The Achilles tendon is the largest tendon in the human body and can withstand forces of 1,000 pounds or more. It also is the most frequently ruptured tendon, usually as a result of a sports injury. Both professional and weekend athletes may suffer from Achilles tendonitis, a common overuse injury and inflammation of the tendon.
What is Tendonitis?
Achilles tendonitis is an inflammation of the Achilles tendon. This inflammation is typically short-lived. Over time, if not resolved, the condition may progress to a degeneration of the tendon (Achilles tendonosis), in which the tendon loses its organized structure and is likely to develop microscopic tears. Sometimes the degeneration involves the site where the Achilles tendon attaches to the heel bone. In rare cases, chronic degeneration with or without pain may result in rupture of the tendon.
As “overuse” disorders, Achilles tendonitis and tendonosis are usually caused by a sudden increase of a repetitive activity involving the Achilles tendon. Such activity puts too much stress on the tendon too quickly, leading to micro-injury of the tendon fibers. Due to this ongoing stress on the tendon, the body is unable to repair the injured tissue. The structure of the tendon is then altered, resulting in continued pain.
Athletes are at high risk for developing disorders of the Achilles tendon. Achilles tendonitis and tendonosis are also common in individuals whose work puts stress on their ankles and feet, such as laborers, as well as in “weekend warriors”—those who are less conditioned and participate in athletics only on weekends or infrequently.
In addition, people with excessive pronation (flattening of the arch) have a tendency to develop Achilles tendonitis and tendonosis due to the greater demands placed on the tendon when walking. If these individuals wear shoes without adequate stability, their over-pronation could further aggravate the Achilles tendon.
Events that can cause Achilles tendonitis may include:
- Hill running or stair climbing.
- Overuse, stemming from the natural lack of flexibility in the calf muscles.
- Rapidly increasing mileage or speed when walking, jogging, or running.
- Starting up too quickly after a layoff in exercise or sports activity, without adequately stretching and warming up the foot.
- Trauma caused by sudden and/or hard contraction of the calf muscles when putting out extra effort, such as in a sprint.
- Improper footwear and/or a tendency toward overpronation.
Symptoms of Foot Tendonitis
The symptoms associated with Achilles tendonitis and tendonosis include:
- Pain—aching, stiffness, soreness, or tenderness—within the tendon. This may occur anywhere along the tendon’s path, beginning with the tendon’s attachment directly above the heel upward to the region just below the calf muscle. Often pain appears upon arising in the morning or after periods of rest, then improves somewhat with motion but later worsens with increased activity.
- Tenderness, or sometimes intense pain, when the sides of the tendon are squeezed. There is less tenderness, however, when pressing directly on the back of the tendon.
- When the disorder progresses to degeneration, the tendon may become enlarged and may develop nodules in the area where the tissue is damaged.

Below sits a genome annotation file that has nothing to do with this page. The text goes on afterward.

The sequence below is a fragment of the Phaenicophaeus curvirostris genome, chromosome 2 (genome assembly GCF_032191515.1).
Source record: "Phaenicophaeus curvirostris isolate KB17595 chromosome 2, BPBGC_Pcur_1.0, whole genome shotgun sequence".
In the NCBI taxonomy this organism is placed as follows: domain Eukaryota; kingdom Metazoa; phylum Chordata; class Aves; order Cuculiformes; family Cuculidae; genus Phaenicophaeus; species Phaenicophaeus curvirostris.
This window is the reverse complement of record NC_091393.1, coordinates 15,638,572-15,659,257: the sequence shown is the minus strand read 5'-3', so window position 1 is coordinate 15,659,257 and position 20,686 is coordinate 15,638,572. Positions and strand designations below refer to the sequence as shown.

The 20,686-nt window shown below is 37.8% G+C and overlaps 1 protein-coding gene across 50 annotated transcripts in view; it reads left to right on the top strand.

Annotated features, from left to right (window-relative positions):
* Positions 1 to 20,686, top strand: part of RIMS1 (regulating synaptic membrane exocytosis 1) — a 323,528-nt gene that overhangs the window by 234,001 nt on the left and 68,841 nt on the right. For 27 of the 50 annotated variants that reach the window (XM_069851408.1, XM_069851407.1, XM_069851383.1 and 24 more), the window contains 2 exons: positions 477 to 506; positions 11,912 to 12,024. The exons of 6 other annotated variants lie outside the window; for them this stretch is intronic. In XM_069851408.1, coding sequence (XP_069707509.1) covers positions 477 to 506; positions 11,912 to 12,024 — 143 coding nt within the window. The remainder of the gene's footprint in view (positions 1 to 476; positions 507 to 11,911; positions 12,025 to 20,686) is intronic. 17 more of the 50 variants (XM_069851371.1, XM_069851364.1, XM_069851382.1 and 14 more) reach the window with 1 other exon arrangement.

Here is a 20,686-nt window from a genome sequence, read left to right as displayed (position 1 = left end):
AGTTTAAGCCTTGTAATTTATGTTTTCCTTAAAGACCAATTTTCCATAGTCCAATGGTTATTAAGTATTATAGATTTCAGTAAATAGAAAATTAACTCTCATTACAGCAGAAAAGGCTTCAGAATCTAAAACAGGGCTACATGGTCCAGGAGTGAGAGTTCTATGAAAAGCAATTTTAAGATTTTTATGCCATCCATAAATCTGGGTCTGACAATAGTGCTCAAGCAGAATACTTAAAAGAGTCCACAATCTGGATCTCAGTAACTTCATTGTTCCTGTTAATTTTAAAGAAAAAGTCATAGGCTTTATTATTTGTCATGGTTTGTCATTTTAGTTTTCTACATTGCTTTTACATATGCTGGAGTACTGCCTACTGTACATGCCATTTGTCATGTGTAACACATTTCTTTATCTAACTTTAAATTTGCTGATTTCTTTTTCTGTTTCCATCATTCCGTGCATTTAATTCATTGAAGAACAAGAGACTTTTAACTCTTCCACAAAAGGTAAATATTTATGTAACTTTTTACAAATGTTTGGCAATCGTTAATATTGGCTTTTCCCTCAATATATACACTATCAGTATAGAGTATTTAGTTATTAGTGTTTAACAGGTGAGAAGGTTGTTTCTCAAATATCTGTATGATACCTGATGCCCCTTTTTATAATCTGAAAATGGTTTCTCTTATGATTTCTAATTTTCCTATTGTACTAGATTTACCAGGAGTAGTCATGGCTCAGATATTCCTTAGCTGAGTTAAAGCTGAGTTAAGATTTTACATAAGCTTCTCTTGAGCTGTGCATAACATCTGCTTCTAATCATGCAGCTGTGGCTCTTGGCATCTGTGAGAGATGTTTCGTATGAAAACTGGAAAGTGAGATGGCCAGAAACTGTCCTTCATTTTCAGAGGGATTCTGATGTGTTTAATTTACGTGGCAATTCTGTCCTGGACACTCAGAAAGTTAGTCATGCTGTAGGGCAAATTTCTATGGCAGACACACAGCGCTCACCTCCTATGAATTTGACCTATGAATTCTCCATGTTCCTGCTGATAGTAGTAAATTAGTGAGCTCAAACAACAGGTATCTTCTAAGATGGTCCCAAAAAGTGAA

Achilles tendonitis often begins with mild pain after exercise or running that gradually worsens. Other symptoms include:
- Recurring localized pain, sometimes severe, along the tendon during or a few hours after running.
- Morning tenderness about an inch and a half above the point where the Achilles tendon is attached to the heel bone.
- Sluggishness in your leg.
- Mild or severe swelling.
- Stiffness that generally diminishes as the tendon warms up with use.
In diagnosing Achilles tendonitis or tendonosis, the surgeon will examine the patient’s foot and ankle and evaluate the range of motion and condition of the tendon. The extent of the condition can be further assessed with x-rays or other imaging modalities.
Treatment approaches for Achilles tendonitis or tendonosis are selected on the basis of how long the injury has been present and the degree of damage to the tendon. In the early stage, when there is sudden (acute) inflammation, one or more of the following options may be recommended:
- Immobilization. Immobilization may involve the use of a cast or removable walking boot to reduce forces through the Achilles tendon and promote healing.
- Ice. To reduce swelling due to inflammation, apply a bag of ice over a thin towel to the affected area for 20 minutes of each waking hour. Do not put ice directly against the skin.
- Oral medications. Nonsteroidal anti-inflammatory drugs (NSAIDs), such as ibuprofen, may be helpful in reducing the pain and inflammation in the early stage of the condition.
- Orthotics. For those with over-pronation or gait abnormalities, custom orthotic devices may be prescribed.
- Night splints. Night splints help to maintain a stretch in the Achilles tendon during sleep.
- Physical therapy. Physical therapy may include strengthening exercises, soft-tissue massage/mobilization, gait and running re-education, stretching, and ultrasound therapy.
When is Surgery Needed?
If non-surgical approaches fail to restore the tendon to its normal condition, surgery may be necessary. The foot and ankle surgeon will select the best procedure to repair the tendon, based upon the extent of the injury, the patient’s age and activity level, and other factors.